Saturday, 16 April 2011

Let's Trade Shoes

Take a step back for a moment.  Take your shoes off.  Go on… take them off.  Wiggle your toes about a bit.  Feel the freedom and the release.  Look back at the distance you've covered today.  Pat yourself on the back.  You've done well.  You've come far.

Now… leave your shoes where they lie.  Look at your pregnant wife, girlfriend, partner, sister, mother, client.  Take her shoes, yes that's right.  Her battered, comfy, fit to bursting shoes.  Pop them on.  Go on… squeeze your feet in.  Done?  Good.  Let's take a walk!

Labour has begun. The signs are simple, they're not huge billboard announcements or anything.  There's some backache, possibly some cramping in the belly.  Your sense of smell is going crazy.  You can smell next door's damp dog long before it lopes into view.  You can't get comfortable.  You're moving from side to side, foot to foot, up stairs, down stairs, into the bathroom.  You pee, your bowels open.  You feel a wee bit wretched.  You ignore all of this.  You sort your photo albums, you watch a comedy, you go for a walk, you try to sleep.  Nothing really works but you'll try anything.  Then it all stops (maybe) and you have some respite.

The cramping in your belly is getting worse.  Your back is "killing" you.  Suddenly the room is too bright, people are talking too much, your partner is cracking jokes.  You want to throw something at the television.  It hurts.  You're thinking it will probably get worse and you might be in for a long long night (and day).  You get in the bath, out the bath.  Maybe you take a paracetamol, maybe you apply a wheat pack to your back.  It's manageable but you're not sure.  You breathe in and out deeply, you try to shut out all the external stimuli.

Now you leave the bath.  It's no longer working its magic.  The pressure in your belly is intensifying.  You know you need to be in your birthing place.  You can feel the excitement around you as your partner rushes about to put together the final pieces for your baby bag.  The hospital/midwife is called.  The phone is given to you.  You try to talk through the contractions but really you want the world to go away so that you can go down into yourself.

You make the journey to the hospital in a car that seems to find every bump in the road, every red light, every 'Sunday driver'.  You are taken to a room where a midwife asks to examine you.  You don't want to be on your back but you don't want to make things difficult.  You lower yourself onto your back, the midwife turns away to fetch gloves, gel, blood pressure cuff, thermometer.  The contractions continue.  You can't lay on your back a moment longer.  Your partner tells you to wait for the midwife, the midwife tells you she'll only be a minute.  You wonder why all the prepping is taking place now whilst you are on your back. You try to shift and move and the midwife arrives back and tells you to lay still so that you can be examined.  Hands palpate your belly, a thermometer in your mouth.  You are questioned about whether or not you have passed urine, if you can give a sample, if you've felt the baby move.  You drag yourself out of your primeval, instinctual self and try to answer.  Another contraction hits and you again try to move.  Then you feel fingers entering your vagina as your midwife checks your dilation.  All this touching and talking.  You want to do the right thing by your baby, but you need to move.  You need to be in another position.  You need to be alone.  You don't want to be left alone.  You are contrary.  You apologise, you cry, you shake, you smile, you laugh.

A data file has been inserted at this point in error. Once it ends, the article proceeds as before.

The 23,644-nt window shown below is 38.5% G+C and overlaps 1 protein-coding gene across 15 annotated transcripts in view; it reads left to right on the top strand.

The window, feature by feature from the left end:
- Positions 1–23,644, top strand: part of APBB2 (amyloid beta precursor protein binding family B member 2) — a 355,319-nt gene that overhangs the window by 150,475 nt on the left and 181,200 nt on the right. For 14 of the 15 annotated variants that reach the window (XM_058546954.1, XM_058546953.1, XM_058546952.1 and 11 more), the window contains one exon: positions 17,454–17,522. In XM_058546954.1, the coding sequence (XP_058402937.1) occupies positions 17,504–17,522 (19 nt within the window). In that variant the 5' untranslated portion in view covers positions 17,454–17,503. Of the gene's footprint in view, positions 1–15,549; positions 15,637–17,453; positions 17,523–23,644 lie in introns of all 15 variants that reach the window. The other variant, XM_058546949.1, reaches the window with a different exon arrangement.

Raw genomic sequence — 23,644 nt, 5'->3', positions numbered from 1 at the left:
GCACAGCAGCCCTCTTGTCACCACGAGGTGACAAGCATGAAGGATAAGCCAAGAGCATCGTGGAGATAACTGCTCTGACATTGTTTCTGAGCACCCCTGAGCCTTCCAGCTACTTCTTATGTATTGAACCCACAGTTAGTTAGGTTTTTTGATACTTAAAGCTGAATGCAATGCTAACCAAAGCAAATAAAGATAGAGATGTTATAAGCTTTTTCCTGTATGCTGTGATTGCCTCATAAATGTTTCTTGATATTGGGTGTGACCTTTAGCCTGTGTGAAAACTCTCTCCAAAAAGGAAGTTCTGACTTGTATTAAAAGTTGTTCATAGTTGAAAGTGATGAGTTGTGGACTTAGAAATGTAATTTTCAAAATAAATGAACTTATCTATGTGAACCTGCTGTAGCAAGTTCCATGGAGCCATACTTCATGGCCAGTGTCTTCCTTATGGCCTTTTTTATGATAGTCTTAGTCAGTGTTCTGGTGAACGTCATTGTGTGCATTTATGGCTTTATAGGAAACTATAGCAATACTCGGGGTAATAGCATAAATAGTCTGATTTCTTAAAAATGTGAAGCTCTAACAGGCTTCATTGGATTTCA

Lights are high, voices loud.  Knocking at the door, heads popping round.  Different pain relief options are proffered.  You thought you were doing well, suddenly you're not so sure.  You look for reassurance.  Eyes are on pieces of paper, machines, results.  You can't do this.  You can do this.  What is that pressure?  You feel the need to open your bowels.  You feel your body moving instinctually, voices telling you to stop, to start, to pant, to breathe, to hold your breath, to put your chin down.  Shouting, cheering, talking.  You want to listen to your body but you can't hear amongst the noise.  Time passes, clocks are watched, deadlines are set.  Your body doesn't feel your own.  Manoeuvred into positions that you don't want to be in.  Speaking without words, no one hears.  You hear that the baby needs you to do this now.  There's talk of instruments and cuts.  You just want this baby born.

STOP.  Take those shoes off.  Breathe.  If you could plan this journey… how would it be?  Who would walk with you?  What would they do?


  1. Important though they are, the thermometer is almost the most intrusive thing in my experience. The instruments and things, that is a different form of invasion and often at a point where things feel to be going wrong and/or needing to happen quick. Those paper thermometers though, they are what take (took me at least) out of the zone. Suddenly back you are to being a child with a fever, beholden to the grown ups and their decisions.

  2. Mars this made me cry. We're there, wearing the shoes, every time we accompany a couple. Please send this to Lauren to put in our book of doula-writings. xx

  3. Beautiful!! Thank you lovely Mars xxx

  4. this is fabulous!!! re-inspiring me to not be the midwife within this piece and reminding me of the woman and how alien the whole thing can feel and that we must be moved to ensure that she can follow those urges and instincts and not to distract her from this xx

  5. Yes, realised after comment hadn't said how great I think the post is. Which I do. It is really good.

  6. Ah. A lady who knows. You put it very well darling.